The Coastal Star

Home, Health and Harmony: A mantra of motion

Yoga helps keep folks moving, despite injuries, growing old

Murray Rubin (front) and others take a chair yoga class taught by Stephanie Streff at Yoga Sol in Delray Beach.

Rubin says he noticed a difference in his back pain after only one class.  
Streff works with Rachel Neuswanger, who says yoga ‘has kept me out of a wheelchair.’
 
Photos by Tim Stepien/The Coastal Star

By Lona O’Connor

    Back when he was a pharmacist, standing on his feet all day, Murray Rubin had such back pain that he sometimes had to lie on the floor to get any relief. More recently, the old pain flared up and his orthopedist advised him to go to a neurologist.
    “I had a tremendous amount of back pain. It was bone against bone,” said Rubin, 81, of Delray Beach. “I could barely get out of bed. The next thing for me was surgery.” He didn’t need to keep that appointment. His granddaughter urged him to try yoga. He’s smiling and his doctor is scratching his head, mystified but pleased. “He said he never would have sent me to a yoga class, but to keep on doing whatever I’m doing,” said Rubin.
    What he is doing is two yoga classes, both aimed at relieving pain, loosening joints and addressing other ailments brought on by time and injuries. Yoga Sol, in Delray Beach, offers a range of classes for students of all types, from athletic to elderly. The two classes Rubin takes are called “Ageless” and “Gentle Chair.”
    “I felt relief from the first class,” said Rubin.

Yoga students use pillows and other props to master poses and improve posture.

Abe Sokol, 93, and Murray Rubin, 81, do gentle chair yoga. Sokol says the class has helped his golf game.

Photos by Tim Stepien/The Coastal Star


    The classes are led by Stephanie Streff, who has been trained in the Iyengar method of yoga, which is known for at least two features that might assist someone with physical limitations: a painstaking attention to correcting posture problems, and the use of wooden blocks, straps, blankets and, yes, chairs, to allow almost anybody to manage the basic yoga poses.
    B.K.S. Iyengar, who began yoga as a sickly child in India, practiced and taught into old age. He died in 2014 at the age of 95.
    True to her Iyengar training, Streff circles the room, adjusting the position of each student’s arms or feet until she is satisfied that they are in alignment.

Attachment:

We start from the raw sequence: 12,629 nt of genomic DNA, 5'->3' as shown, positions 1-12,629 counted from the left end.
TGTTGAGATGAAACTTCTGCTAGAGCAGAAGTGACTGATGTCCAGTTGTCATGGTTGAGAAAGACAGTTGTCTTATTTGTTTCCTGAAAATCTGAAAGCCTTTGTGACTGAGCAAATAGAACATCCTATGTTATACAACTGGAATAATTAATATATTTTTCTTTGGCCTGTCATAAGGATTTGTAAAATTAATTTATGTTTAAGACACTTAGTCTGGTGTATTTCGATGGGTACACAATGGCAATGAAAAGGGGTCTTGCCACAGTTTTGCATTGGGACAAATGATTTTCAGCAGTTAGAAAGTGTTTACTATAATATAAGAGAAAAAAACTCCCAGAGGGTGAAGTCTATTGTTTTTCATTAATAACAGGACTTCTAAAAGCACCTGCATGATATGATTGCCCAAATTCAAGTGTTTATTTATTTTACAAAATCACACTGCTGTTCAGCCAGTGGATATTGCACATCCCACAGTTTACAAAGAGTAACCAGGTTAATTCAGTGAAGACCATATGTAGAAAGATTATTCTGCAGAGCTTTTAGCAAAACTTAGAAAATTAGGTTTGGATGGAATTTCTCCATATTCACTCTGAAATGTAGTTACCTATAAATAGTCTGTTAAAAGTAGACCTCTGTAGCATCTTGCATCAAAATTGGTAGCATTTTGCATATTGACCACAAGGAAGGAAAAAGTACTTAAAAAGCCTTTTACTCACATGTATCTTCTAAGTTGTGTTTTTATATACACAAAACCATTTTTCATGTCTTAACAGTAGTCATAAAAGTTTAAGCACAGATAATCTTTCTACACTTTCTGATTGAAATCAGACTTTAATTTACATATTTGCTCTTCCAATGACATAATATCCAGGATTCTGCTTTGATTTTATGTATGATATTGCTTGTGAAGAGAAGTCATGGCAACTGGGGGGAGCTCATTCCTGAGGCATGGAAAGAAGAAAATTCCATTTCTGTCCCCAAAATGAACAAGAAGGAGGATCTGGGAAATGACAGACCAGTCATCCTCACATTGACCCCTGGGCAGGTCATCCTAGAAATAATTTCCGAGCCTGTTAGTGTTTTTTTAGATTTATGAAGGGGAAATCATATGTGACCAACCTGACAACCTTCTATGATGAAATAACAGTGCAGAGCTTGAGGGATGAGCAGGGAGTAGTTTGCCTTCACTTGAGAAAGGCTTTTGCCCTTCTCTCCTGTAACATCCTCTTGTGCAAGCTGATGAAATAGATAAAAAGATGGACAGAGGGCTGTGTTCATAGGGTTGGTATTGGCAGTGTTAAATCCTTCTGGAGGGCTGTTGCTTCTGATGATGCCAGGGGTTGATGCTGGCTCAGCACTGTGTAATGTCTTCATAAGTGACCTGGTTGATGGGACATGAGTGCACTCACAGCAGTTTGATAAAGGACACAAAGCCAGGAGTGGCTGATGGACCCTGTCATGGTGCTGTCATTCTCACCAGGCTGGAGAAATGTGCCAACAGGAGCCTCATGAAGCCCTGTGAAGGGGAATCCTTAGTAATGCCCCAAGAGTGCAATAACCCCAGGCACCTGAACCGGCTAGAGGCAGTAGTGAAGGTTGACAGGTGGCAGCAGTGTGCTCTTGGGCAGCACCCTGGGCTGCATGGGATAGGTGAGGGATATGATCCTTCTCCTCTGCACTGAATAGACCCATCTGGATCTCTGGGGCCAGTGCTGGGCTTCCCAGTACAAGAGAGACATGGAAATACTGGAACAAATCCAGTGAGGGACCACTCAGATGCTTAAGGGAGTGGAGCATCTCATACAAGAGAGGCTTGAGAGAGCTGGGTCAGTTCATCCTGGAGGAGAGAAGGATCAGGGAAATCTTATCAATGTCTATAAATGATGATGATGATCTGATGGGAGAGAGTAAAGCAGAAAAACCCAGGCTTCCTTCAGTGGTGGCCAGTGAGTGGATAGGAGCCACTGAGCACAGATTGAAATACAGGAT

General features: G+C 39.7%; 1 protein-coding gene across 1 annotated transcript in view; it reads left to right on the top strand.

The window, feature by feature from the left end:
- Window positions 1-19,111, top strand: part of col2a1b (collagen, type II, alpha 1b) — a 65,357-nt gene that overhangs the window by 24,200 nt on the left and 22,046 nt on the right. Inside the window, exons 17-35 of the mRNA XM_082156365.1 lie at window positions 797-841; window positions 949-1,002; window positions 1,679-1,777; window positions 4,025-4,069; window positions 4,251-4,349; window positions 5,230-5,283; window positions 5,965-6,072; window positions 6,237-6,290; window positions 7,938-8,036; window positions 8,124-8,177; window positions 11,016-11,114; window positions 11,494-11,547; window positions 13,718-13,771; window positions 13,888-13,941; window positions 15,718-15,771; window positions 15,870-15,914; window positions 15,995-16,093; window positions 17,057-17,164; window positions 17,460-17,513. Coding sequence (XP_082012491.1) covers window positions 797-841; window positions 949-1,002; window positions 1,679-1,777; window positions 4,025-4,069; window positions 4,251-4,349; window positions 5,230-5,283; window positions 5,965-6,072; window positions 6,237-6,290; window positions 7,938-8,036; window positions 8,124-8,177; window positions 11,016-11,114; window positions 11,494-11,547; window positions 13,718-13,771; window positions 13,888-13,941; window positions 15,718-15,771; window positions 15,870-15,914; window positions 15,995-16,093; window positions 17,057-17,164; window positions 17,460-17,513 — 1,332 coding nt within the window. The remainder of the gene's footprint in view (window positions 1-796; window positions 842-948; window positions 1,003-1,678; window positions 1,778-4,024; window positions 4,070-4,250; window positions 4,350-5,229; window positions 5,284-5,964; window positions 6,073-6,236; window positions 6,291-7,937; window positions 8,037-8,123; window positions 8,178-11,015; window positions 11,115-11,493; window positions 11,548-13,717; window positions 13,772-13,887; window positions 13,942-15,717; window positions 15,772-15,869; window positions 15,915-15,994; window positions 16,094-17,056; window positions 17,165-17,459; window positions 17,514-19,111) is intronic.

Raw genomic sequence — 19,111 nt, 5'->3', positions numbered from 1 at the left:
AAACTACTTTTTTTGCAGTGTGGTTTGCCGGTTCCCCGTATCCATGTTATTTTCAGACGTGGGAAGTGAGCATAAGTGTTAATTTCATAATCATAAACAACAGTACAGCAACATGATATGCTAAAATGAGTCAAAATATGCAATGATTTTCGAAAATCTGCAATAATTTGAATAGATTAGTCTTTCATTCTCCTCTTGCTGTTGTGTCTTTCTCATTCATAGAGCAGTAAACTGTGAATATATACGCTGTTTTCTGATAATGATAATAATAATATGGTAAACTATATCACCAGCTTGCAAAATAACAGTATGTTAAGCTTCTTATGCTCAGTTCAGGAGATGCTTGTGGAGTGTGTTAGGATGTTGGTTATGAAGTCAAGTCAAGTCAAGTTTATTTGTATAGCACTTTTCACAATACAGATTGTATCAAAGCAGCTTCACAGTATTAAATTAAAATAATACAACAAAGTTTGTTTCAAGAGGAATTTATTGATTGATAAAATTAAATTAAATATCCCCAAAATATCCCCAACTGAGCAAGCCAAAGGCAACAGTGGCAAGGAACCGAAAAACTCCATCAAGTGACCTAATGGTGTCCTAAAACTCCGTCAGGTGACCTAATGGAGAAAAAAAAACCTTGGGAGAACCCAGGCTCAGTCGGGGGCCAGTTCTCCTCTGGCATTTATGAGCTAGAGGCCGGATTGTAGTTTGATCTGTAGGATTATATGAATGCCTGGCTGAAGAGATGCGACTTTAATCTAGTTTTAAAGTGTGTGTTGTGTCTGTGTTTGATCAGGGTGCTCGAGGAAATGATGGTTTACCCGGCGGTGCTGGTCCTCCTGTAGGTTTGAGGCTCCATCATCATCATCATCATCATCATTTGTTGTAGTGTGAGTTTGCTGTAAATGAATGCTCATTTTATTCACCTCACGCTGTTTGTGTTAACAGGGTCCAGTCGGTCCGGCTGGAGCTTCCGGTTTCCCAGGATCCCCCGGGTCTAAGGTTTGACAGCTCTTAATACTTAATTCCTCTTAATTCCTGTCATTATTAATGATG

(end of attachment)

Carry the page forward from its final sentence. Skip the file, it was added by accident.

She asks students if they are feeling pain or discomfort. Nothing seems to escape her scrutiny. She adds a blanket under Rubin’s feet.
    “She gives excellent instruction, and she individualizes the program,” said Rubin. “But she also makes it fun.” “Best ever,” Streff tells Rubin, giving him a high-five after he completes a pose.
    He beams.
    Also in the chair class are Abe Sokol, 93, of Delray Beach, who says that yoga has helped his golf game, and his neighbor Elaine Grosoff, who fits yoga in with her tai chi classes, volunteering and mahjong games.
    Rachel Neuswanger of Boynton Beach, who uses a cane to walk, practices yoga in class to help with a curvature of the spine, arthritis and a childhood injury. She also practices at home every day.
    “It has kept me out of a wheelchair,” said Neuswanger, who brought a snowbird friend to class. There are hundreds of yoga poses, many of which can be adapted to aging or injured bodies. “We don’t work slower, we work smaller,” said Streff.
    “We break up the poses into bits and pieces. And I try to add something new every time. It’s about feeling successful."

    For information, call Yoga Sol at 272-8699 or visit yogasol.com.
    Ageless yoga classes are also offered at Pura Vida Yoga in Boca Raton. Call 322-5711 or visit puravidayogaboca.com.

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